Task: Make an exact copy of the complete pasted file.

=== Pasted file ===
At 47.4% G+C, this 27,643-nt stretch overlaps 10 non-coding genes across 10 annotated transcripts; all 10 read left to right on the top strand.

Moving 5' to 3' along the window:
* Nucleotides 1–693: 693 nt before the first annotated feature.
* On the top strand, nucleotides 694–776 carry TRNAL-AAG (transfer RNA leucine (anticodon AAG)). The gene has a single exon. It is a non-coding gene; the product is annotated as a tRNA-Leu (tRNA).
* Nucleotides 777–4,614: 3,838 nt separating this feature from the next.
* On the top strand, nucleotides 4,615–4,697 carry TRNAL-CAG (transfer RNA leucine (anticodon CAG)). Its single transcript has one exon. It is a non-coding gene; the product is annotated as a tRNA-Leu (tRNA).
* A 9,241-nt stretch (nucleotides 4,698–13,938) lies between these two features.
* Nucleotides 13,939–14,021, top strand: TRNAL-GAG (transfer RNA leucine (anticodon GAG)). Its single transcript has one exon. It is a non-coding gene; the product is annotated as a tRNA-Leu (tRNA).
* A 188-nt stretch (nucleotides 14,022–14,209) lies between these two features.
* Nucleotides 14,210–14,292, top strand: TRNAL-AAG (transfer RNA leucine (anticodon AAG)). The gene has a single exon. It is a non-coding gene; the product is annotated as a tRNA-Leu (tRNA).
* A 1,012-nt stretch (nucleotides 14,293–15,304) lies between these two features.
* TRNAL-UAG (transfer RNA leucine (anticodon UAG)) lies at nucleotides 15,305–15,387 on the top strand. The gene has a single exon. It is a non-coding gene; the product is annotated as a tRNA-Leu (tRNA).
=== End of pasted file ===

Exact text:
At 47.4% G+C, this 27,643-nt stretch overlaps 10 non-coding genes across 10 annotated transcripts; all 10 read left to right on the top strand.

Moving 5' to 3' along the window:
* Nucleotides 1–693: 693 nt before the first annotated feature.
* On the top strand, nucleotides 694–776 carry TRNAL-AAG (transfer RNA leucine (anticodon AAG)). The gene has a single exon. It is a non-coding gene; the product is annotated as a tRNA-Leu (tRNA).
* Nucleotides 777–4,614: 3,838 nt separating this feature from the next.
* On the top strand, nucleotides 4,615–4,697 carry TRNAL-CAG (transfer RNA leucine (anticodon CAG)). Its single transcript has one exon. It is a non-coding gene; the product is annotated as a tRNA-Leu (tRNA).
* A 9,241-nt stretch (nucleotides 4,698–13,938) lies between these two features.
* Nucleotides 13,939–14,021, top strand: TRNAL-GAG (transfer RNA leucine (anticodon GAG)). Its single transcript has one exon. It is a non-coding gene; the product is annotated as a tRNA-Leu (tRNA).
* A 188-nt stretch (nucleotides 14,022–14,209) lies between these two features.
* Nucleotides 14,210–14,292, top strand: TRNAL-AAG (transfer RNA leucine (anticodon AAG)). The gene has a single exon. It is a non-coding gene; the product is annotated as a tRNA-Leu (tRNA).
* A 1,012-nt stretch (nucleotides 14,293–15,304) lies between these two features.
* TRNAL-UAG (transfer RNA leucine (anticodon UAG)) lies at nucleotides 15,305–15,387 on the top strand. The gene has a single exon. It is a non-coding gene; the product is annotated as a tRNA-Leu (tRNA).